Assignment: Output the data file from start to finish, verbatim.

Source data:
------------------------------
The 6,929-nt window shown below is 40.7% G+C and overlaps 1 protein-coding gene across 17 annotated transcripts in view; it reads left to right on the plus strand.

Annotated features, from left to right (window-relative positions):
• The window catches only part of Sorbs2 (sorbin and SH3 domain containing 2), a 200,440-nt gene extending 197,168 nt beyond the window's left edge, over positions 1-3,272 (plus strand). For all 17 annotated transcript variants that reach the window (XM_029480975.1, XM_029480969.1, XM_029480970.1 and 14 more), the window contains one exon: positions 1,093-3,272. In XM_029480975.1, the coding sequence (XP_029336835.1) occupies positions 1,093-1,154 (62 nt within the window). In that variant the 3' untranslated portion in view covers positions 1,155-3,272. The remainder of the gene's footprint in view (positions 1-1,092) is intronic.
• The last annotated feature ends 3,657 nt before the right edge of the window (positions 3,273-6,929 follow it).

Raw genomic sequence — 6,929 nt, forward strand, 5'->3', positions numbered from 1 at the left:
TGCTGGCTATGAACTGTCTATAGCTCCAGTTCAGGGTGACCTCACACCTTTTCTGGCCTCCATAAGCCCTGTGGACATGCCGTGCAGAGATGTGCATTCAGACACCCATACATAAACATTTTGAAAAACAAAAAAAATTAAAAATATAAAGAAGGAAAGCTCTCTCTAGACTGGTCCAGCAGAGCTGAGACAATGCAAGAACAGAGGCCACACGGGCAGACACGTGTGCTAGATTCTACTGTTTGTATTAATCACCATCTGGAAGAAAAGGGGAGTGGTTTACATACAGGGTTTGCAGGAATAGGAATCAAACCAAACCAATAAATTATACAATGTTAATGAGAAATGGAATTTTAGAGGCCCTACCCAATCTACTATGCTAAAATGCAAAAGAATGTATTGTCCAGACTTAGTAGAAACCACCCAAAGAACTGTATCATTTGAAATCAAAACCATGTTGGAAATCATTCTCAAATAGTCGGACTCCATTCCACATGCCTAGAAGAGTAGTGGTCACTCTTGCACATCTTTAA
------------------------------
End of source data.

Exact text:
The 6,929-nt window shown below is 40.7% G+C and overlaps 1 protein-coding gene across 17 annotated transcripts in view; it reads left to right on the plus strand.

Annotated features, from left to right (window-relative positions):
• The window catches only part of Sorbs2 (sorbin and SH3 domain containing 2), a 200,440-nt gene extending 197,168 nt beyond the window's left edge, over positions 1-3,272 (plus strand). For all 17 annotated transcript variants that reach the window (XM_029480975.1, XM_029480969.1, XM_029480970.1 and 14 more), the window contains one exon: positions 1,093-3,272. In XM_029480975.1, the coding sequence (XP_029336835.1) occupies positions 1,093-1,154 (62 nt within the window). In that variant the 3' untranslated portion in view covers positions 1,155-3,272. The remainder of the gene's footprint in view (positions 1-1,092) is intronic.
• The last annotated feature ends 3,657 nt before the right edge of the window (positions 3,273-6,929 follow it).

Raw genomic sequence — 6,929 nt, forward strand, 5'->3', positions numbered from 1 at the left:
TGCTGGCTATGAACTGTCTATAGCTCCAGTTCAGGGTGACCTCACACCTTTTCTGGCCTCCATAAGCCCTGTGGACATGCCGTGCAGAGATGTGCATTCAGACACCCATACATAAACATTTTGAAAAACAAAAAAAATTAAAAATATAAAGAAGGAAAGCTCTCTCTAGACTGGTCCAGCAGAGCTGAGACAATGCAAGAACAGAGGCCACACGGGCAGACACGTGTGCTAGATTCTACTGTTTGTATTAATCACCATCTGGAAGAAAAGGGGAGTGGTTTACATACAGGGTTTGCAGGAATAGGAATCAAACCAAACCAATAAATTATACAATGTTAATGAGAAATGGAATTTTAGAGGCCCTACCCAATCTACTATGCTAAAATGCAAAAGAATGTATTGTCCAGACTTAGTAGAAACCACCCAAAGAACTGTATCATTTGAAATCAAAACCATGTTGGAAATCATTCTCAAATAGTCGGACTCCATTCCACATGCCTAGAAGAGTAGTGGTCACTCTTGCACATCTTTAA